Regulators scold Avangrid over timing of ‘no longer viable’ claim for offshore wind

Backers of Commonwealth Wind and Mayflower Wind got a cold reception from Massachusetts regulators in their bid to reopen power purchase agreements they say may no longer be economically viable. 

In a decision issued Nov. 4, the Department of Public Utilities took issue with the argument from Avangrid Renewables that its 1,200 MW Commonwealth Wind project was “no longer viable and would not be able to move forward” without changes to the contracts between the developer and utility companies. The changes would likely delay the offshore wind project’s launch date and make its power more expensive.

In a news report from WBUR that detailed the regulatory action, Mayflower Wind was named as supporting Commonwealth Wind’s bid for a month-long pause in the review of the projects’ power purchase agreements. The news outlet said that utilities buying the power said they had no plans to renegotiate.

Regulators gave developers three business days to say whether they would work with the existing contracts or walk away from the proceedings.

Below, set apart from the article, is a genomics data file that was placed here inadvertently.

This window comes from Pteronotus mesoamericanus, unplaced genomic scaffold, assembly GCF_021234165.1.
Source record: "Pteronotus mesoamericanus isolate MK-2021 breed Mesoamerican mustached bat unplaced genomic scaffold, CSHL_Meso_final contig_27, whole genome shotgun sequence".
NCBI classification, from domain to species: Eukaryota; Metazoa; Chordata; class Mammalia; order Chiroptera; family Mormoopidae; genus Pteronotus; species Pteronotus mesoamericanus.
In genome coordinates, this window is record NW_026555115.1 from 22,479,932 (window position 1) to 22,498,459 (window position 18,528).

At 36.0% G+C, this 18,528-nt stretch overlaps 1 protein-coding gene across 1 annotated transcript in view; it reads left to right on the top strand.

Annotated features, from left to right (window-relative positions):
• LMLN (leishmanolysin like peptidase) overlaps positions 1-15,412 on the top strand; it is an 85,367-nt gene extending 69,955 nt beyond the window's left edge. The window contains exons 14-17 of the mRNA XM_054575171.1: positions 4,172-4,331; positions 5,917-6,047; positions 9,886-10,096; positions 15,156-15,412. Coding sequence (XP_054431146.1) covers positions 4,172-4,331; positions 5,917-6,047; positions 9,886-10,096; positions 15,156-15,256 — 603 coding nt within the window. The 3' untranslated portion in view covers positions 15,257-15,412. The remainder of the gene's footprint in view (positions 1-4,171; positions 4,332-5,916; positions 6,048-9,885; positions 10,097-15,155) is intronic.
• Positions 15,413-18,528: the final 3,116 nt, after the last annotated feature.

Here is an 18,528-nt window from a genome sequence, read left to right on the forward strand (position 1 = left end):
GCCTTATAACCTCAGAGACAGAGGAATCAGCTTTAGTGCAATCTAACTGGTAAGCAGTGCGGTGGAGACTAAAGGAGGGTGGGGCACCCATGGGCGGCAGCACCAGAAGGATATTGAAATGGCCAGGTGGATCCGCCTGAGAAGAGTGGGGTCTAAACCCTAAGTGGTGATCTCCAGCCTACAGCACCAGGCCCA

“[R]esidents and businesses that financially support these contracts deserve certainty whether the Projects, if approved by the Department, will deliver consistent with the PPAs Commonwealth Wind and Mayflower Wind executed after a competitive solicitation,” the DPU order signed by Chairman Matt Nelson said.

Commonwealth Wind said in a motion filed on Oct. 20 that price increases, supply shortages and interest rate hikes had changed the project’s economics so much that it might not be able to secure financing to build the project.

The regulatory order said that, “While the Department will not speculate as to when Commonwealth Wind first determined its Project was no longer viable under the terms of the PPAs, it is evident that the economic impacts of the COVID-19 pandemic and war in Ukraine on its Project became apparent some time before Commonwealth Wind notified the Department.”

It scolded Commonwealth Wind for waiting until the PPA investigation process was nearly finished before raising doubts about the PPAs’ viability. 

“Of course, a party will be held to the predictable consequences of its strategic choices, regardless of outcome,” the regulatory decision said.

It also warned that renegotiating major contract terms like the price of the power generated would set the contract approval process back months, not weeks.


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Author: Renewable Energy World